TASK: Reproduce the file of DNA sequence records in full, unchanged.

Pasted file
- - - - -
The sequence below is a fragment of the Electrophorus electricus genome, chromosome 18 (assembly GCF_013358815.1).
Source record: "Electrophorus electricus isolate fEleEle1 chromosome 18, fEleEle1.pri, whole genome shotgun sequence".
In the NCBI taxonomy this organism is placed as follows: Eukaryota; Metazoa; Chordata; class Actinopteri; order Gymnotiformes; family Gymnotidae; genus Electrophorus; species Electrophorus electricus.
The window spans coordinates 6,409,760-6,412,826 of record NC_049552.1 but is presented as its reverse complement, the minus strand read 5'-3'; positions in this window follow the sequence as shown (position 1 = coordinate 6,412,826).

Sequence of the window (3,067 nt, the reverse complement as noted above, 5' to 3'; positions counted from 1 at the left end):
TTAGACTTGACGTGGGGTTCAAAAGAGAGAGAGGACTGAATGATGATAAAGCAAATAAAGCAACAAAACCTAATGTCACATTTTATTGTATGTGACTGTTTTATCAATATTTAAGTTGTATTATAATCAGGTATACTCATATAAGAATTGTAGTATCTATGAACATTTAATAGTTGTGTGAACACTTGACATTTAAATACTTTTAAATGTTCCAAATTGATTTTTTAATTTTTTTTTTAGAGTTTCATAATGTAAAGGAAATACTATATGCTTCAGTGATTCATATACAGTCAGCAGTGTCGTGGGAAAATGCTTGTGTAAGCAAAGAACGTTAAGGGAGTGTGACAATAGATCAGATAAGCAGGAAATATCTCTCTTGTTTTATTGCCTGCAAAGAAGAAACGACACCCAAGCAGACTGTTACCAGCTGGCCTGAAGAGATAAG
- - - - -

The sequence below is a fragment of the Electrophorus electricus genome, chromosome 18 (assembly GCF_013358815.1).
Source record: "Electrophorus electricus isolate fEleEle1 chromosome 18, fEleEle1.pri, whole genome shotgun sequence".
In the NCBI taxonomy this organism is placed as follows: Eukaryota; Metazoa; Chordata; class Actinopteri; order Gymnotiformes; family Gymnotidae; genus Electrophorus; species Electrophorus electricus.
The window spans coordinates 6,409,760-6,412,826 of record NC_049552.1 but is presented as its reverse complement, the minus strand read 5'-3'; positions in this window follow the sequence as shown (position 1 = coordinate 6,412,826).

Sequence of the window (3,067 nt, the reverse complement as noted above, 5' to 3'; positions counted from 1 at the left end):
TTAGACTTGACGTGGGGTTCAAAAGAGAGAGAGGACTGAATGATGATAAAGCAAATAAAGCAACAAAACCTAATGTCACATTTTATTGTATGTGACTGTTTTATCAATATTTAAGTTGTATTATAATCAGGTATACTCATATAAGAATTGTAGTATCTATGAACATTTAATAGTTGTGTGAACACTTGACATTTAAATACTTTTAAATGTTCCAAATTGATTTTTTAATTTTTTTTTTAGAGTTTCATAATGTAAAGGAAATACTATATGCTTCAGTGATTCATATACAGTCAGCAGTGTCGTGGGAAAATGCTTGTGTAAGCAAAGAACGTTAAGGGAGTGTGACAATAGATCAGATAAGCAGGAAATATCTCTCTTGTTTTATTGCCTGCAAAGAAGAAACGACACCCAAGCAGACTGTTACCAGCTGGCCTGAAGAGATAAG